The Right to a Home
Hear your right – read by Ellen O’Mahony
Tá sé de cheart agat bia, éadaí agus áit shábháilte chónaithe a bheith agat agus go bhfreastalófaí ar do riachtanais bhunúsacha. Níor chóir go mbeifeá faoi mhíbhuntáiste sa chaoi is nach bhféadfá a lán rudaí a dhéanamh a dhéanann leanaí eile.
Éist le do chearta – léite ag Keeva Ní Bhaoill
Do you know?
- The right to adequate housing is about the right to live somewhere in security, peace and dignity.
- Unlike in some other European countries, there is currently no right to housing in Ireland’s Constitution or in legislation.
- A census takes place in Ireland every 5 years and its purpose is to get a picture of social and living conditions of people living in Ireland. The latest census took place on 24 April 2016. Early results from the 2016 Census show that there are over 2 million (2,022,895) dwellings in Ireland. 259,562 of these dwellings are vacant.
- The number of people becoming homeless in Ireland has increased in recent years. Most of the families who are becoming homeless have never been homeless before. There are several reasons for the recent increases in homelessness. A relatively new cause of homelessness has to do with people, including families with children, not being able to pay the increased cost of renting a place to live.
- The ‘Homelessness Report’ for January 2017 says that 1172 families and 2407 children were homeless in Ireland during the week of 23 to 29 January 2017.
- In early 2016, the UN Committee on the Rights of the Child recommended that Ireland should take steps to increase the availability of social housing and emergency housing support. Where children are affected, the housing and support provided should be suitable for children’s needs.
- On 19 July 2016, the Government published a new ‘Action Plan for Housing and Homelessness’. This Plan includes a commitment that by mid-2017 hotels will only be used as emergency accommodation in limited circumstances. The Plan promises a range of supports for homeless families and children. These include: children will be supported to go to school; free public transport will be provided for school journeys and outings away from emergency accommodation; homeless families will have access to creches and preschool services; and solutions will be found for families in emergency accommodation who don’t have access to cooking facilities and regular healthy food.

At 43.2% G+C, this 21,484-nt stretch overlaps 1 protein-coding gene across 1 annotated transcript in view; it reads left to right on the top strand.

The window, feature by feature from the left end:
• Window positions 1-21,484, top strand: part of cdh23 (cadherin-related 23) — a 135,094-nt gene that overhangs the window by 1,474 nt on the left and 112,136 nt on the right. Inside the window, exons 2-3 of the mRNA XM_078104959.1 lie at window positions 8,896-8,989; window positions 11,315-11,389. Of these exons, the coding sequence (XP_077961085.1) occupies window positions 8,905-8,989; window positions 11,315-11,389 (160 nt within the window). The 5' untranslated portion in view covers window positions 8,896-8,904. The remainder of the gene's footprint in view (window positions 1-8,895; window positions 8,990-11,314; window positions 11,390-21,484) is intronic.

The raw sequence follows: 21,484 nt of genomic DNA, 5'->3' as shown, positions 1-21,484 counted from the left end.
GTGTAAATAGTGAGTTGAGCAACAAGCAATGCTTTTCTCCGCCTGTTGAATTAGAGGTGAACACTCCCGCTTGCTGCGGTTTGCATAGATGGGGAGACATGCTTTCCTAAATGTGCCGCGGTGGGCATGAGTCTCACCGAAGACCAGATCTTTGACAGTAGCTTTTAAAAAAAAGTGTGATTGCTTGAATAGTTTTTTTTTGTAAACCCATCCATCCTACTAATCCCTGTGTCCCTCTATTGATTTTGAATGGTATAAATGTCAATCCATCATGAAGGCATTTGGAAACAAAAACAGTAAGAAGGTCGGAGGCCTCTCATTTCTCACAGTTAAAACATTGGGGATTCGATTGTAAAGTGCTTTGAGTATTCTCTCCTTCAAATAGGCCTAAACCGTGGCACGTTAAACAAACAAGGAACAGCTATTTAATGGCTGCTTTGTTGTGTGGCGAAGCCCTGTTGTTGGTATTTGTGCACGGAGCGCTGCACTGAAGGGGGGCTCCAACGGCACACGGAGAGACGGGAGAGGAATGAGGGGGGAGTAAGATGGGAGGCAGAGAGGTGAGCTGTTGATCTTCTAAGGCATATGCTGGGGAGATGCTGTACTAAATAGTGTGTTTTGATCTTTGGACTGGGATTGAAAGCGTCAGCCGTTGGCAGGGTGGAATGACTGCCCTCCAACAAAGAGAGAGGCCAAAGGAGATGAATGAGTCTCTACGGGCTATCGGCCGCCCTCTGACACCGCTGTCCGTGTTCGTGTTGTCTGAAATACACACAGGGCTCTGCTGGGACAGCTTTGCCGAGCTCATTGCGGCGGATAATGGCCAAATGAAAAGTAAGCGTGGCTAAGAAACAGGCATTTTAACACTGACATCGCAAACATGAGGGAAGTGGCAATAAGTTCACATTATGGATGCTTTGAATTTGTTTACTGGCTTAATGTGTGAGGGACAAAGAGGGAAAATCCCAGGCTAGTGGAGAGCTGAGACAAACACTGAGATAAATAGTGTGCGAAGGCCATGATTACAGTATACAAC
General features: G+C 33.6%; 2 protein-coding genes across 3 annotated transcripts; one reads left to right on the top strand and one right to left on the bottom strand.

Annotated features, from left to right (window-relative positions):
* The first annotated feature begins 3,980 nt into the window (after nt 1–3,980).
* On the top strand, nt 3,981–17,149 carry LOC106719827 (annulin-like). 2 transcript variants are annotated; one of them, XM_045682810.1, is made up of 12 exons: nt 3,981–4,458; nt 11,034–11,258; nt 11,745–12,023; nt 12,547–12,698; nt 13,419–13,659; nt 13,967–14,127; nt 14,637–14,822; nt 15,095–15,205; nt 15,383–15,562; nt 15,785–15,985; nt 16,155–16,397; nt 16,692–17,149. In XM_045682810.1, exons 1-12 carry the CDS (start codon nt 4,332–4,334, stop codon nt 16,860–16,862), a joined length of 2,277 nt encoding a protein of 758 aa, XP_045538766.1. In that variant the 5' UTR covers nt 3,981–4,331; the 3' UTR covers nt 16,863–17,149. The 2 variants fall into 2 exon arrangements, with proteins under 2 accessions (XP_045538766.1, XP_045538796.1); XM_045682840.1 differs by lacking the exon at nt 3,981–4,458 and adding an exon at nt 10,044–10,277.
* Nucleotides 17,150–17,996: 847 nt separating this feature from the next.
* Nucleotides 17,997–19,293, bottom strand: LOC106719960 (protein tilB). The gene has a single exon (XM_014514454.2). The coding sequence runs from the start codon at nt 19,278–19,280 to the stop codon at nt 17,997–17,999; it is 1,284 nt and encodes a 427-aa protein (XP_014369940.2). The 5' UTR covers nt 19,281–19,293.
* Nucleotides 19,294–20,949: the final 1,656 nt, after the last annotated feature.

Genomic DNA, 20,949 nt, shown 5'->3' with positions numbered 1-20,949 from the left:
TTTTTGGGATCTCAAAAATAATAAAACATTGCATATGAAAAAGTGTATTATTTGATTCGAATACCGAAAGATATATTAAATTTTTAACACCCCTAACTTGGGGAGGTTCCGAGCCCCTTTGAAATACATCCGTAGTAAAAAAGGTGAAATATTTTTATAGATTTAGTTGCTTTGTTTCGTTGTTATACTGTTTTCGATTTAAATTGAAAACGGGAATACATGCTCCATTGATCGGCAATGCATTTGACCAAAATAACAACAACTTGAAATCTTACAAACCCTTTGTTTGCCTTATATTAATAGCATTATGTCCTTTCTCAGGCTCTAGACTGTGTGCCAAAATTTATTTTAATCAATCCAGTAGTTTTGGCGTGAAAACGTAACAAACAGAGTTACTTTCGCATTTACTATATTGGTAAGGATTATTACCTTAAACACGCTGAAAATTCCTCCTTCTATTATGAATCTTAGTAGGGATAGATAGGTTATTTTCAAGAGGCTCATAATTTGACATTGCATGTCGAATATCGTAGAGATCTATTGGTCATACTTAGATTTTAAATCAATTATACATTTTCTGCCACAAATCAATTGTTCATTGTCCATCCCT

What children and young people are saying
- “Some people around Ballymun, you feel real sorry for them because they’re homeless and they have no house… Everybody should have a house, food, plenty of water, nice fresh water.” – Stacey (13, Ballymun)
“Children have a right to have shelter and a home because bad things can happen at night and any time.” – - Boys and girls, Clare
“Houses should be built for homeless people – look after people who are homeless, and there should be homes for travellers who want them.” – Boys and girls, Clare
“The views I have on houses are no steps, just ramps and sensor lights inside and outside the house.” – 14 year old, Westmeath
“The right to an adequate standard of living is important because everyone needs a place they can feel safe and that they can call home.”
“I think all children should have a safe home because lots of children in the world have no homes.”
- Homeless Truths: Children’s Experiences of Homelessness in Ireland -
A video made by The Ombudsman for Children’s Office, Ireland, following a consultation with young people to gain an insight into first-hand experiences of accessing and using homelessness services.
Find out more
- Focus Ireland – Learn more about homelessness in Ireland
- Simon Community – Learn more about homelessness in Ireland
Explore More – Resource materials for Teachers & Educators
- Citizens Information Board – ‘What does home mean to you?’ Activity to support young people to explore the concept of home. In Rights and Entitlements for Young People (2010), p.125.
- Focus Ireland – Without your home, your life develops differently. A CSPE resource to support young people to examine issues relating to homelessness (2013).
- Trócaire – ‘Climate Justice: Displacement’. Activities to support young people to explore the role of climate in displacing people from their homes. In Climate Change 2 Climate Justice (2015) pp. 8-12.